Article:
As it turns out, my fantasy of a writing retreat in the mountains is a terrible idea. Because my very best ideas have come to me when my mind wants to wander away. When I’m stuck in traffic listening to “Old MacDonald” on repeat with two toddlers or folding the third load of laundry that day. My mind begins to wander and suddenly I find myself in another world, as another person, living another life. You could call it plain old escapism, but as a writer, I get to call it inspiration.

And I’m not alone. Plenty of authors online tout the magic of washing dishes, Agatha Christie most famously.

“The best time for planning a book is while you’re doing the dishes.”

Agatha Christie

Another version of this quote, often credited to her, is: “The best crimes for my novels have occurred to me washing dishes.”

The repetitiveness of these simple chores is mind-numbing and dulling—not words usually used to describe artistic inspiration. Yet, that’s exactly when it happens. When the mind can drift, when it isn’t being spurred on by newness and it must create its own. Whether for the meditative benefits or creative spark, apparently Bill Gates and Jeff Bezos are two guys who love doing dishes for similar reasons, according to Insider.

“[Washing dishes] can also be a chance to relax and daydream. And creativity experts say it’s just this sort of loose mind-wandering that allows the brain to make some of its most innovate and unexpected leaps (which is why so many good ideas come to us in the shower).”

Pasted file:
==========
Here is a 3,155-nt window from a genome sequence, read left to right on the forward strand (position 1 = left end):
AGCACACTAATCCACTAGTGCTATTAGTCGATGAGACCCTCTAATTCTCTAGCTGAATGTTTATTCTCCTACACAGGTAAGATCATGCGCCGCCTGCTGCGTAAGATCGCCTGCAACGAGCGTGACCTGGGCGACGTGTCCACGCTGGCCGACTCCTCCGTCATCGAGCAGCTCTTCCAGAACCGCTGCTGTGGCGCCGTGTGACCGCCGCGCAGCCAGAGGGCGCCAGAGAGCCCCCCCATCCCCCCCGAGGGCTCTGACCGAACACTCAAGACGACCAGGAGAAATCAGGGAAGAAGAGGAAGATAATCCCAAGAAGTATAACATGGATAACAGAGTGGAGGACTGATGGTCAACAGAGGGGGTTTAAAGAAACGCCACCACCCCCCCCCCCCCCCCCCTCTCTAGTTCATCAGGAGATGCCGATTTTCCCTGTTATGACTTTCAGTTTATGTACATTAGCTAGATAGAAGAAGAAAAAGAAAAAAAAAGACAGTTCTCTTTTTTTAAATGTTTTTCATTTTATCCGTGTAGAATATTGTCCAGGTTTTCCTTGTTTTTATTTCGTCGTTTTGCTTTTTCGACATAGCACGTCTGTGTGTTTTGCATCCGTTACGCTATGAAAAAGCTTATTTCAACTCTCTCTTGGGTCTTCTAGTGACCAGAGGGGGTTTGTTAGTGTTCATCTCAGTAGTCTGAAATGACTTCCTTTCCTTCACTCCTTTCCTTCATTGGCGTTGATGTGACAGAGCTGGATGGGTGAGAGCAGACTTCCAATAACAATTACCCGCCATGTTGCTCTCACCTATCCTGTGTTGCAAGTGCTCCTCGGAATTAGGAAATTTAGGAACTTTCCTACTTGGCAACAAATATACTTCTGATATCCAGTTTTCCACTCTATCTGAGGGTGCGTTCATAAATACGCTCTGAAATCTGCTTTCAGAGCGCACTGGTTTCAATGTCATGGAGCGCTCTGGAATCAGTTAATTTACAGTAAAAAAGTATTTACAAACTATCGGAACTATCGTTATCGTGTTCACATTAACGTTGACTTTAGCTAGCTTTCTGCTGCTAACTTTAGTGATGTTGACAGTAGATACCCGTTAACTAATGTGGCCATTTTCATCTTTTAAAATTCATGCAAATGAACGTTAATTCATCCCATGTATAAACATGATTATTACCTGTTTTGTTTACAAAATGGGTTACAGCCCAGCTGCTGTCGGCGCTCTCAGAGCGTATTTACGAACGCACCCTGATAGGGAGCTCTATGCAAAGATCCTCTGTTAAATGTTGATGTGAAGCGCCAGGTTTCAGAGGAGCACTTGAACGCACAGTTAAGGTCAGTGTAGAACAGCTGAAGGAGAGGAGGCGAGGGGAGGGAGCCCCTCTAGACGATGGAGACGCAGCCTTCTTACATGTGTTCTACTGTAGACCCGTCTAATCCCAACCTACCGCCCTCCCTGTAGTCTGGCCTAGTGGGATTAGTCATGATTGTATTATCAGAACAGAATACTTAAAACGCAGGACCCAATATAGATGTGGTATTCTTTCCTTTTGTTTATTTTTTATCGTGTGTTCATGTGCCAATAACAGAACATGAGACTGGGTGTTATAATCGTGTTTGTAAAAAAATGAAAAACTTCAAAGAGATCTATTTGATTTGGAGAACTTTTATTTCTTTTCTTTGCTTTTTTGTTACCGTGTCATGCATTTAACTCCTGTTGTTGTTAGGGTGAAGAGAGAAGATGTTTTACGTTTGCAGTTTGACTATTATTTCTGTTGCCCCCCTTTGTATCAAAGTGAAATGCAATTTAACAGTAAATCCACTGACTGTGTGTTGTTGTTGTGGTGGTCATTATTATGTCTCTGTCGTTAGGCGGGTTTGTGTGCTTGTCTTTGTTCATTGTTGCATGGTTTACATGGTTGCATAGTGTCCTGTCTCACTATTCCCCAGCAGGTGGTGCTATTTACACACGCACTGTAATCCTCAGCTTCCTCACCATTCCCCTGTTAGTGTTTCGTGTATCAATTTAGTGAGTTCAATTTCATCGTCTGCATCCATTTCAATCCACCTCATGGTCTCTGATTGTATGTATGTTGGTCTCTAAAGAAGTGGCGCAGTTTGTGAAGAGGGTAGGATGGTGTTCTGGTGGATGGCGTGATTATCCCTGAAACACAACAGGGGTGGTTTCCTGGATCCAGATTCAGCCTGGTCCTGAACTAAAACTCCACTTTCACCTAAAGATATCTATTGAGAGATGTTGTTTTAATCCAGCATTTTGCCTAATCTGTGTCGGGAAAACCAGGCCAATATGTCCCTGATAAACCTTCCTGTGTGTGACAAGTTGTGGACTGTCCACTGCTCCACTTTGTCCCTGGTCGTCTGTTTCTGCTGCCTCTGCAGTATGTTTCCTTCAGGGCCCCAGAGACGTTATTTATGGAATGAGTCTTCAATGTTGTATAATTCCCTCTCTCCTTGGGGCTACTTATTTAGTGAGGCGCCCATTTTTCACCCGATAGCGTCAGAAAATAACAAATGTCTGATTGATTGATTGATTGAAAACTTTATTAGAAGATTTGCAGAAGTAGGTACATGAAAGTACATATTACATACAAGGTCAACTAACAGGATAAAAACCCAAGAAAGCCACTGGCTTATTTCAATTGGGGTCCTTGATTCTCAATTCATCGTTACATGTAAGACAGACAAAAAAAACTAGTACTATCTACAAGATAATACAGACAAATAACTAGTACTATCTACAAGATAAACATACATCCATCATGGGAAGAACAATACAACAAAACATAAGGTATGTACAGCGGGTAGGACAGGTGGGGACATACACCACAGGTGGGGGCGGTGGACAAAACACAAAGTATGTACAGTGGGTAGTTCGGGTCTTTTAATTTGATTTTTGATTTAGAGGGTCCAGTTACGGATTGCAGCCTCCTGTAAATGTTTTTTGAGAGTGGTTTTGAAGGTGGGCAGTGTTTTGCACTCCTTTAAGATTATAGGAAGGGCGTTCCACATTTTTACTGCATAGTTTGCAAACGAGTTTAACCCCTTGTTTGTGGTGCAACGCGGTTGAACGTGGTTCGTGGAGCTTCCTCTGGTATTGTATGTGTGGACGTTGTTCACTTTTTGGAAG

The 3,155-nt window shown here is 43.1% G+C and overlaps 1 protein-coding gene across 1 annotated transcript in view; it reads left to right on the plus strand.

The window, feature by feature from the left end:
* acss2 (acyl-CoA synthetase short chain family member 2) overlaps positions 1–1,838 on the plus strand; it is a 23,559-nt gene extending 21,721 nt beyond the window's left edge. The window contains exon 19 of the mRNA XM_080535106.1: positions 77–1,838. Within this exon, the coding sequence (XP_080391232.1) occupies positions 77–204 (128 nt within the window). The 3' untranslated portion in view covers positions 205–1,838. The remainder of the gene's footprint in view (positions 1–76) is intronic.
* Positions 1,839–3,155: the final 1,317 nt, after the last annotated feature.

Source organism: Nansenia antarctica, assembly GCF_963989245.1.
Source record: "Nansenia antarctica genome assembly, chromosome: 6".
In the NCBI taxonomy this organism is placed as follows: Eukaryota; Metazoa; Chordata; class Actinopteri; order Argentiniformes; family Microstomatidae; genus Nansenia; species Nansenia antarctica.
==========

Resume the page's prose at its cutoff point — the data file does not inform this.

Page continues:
Don’t even get me started on shower thoughts. Do they make waterproof journals? I could really use a waterproof journal.

The Magic Spark

The Hope Writers prompt that inspired this post asked about a specific time I felt a creative spark, though. And that’s harder for me to pinpoint.

Ideas seem to form in a fog, slowly revealing themselves until they’re standing there introducing themselves with a crooked grin and a freckle under their left eye. I can’t say exactly when I realized the idea was there, because there were moments early on when I squinted into the fog, wondering if I had seen something, doubting myself, letting it go, looking again, catching sight of a form, still unsure if it was a person or a telephone pole.

Outside of Grace began as a single scene in my mind while I was writing my first novel (the one that lives under the bed, never to see the light of day). It was an ending, a happily-ever-after type of scene that never even remotely fit into the finished product, and I’m not sure when it came to me.

Most inspiration seems to happen while driving, for me. I live on I-35, so I have the luck of spending large amounts of time in traffic. I keep a note on my phone with the latest bits of conversation or description. When a scene floods my mind so desperately it cannot be tapped out at a red light, it becomes a voice memo, like I’m some 1980s detective.

So, as dreamy as the mountainous retreat I plan to retire in sounds, I realize there’s actually great value to living the daily life of a stay-at-home mom. There’s great value in cooking macaroni and cheese yet again, washing the three outfits that were worn that day alone, and scrubbing the floors after potty training. Because in the moments that feel like drudgery, I create.

“One wants a room with no view, so imagination can meet memory in the dark.”

Annie Dillard, The Writing life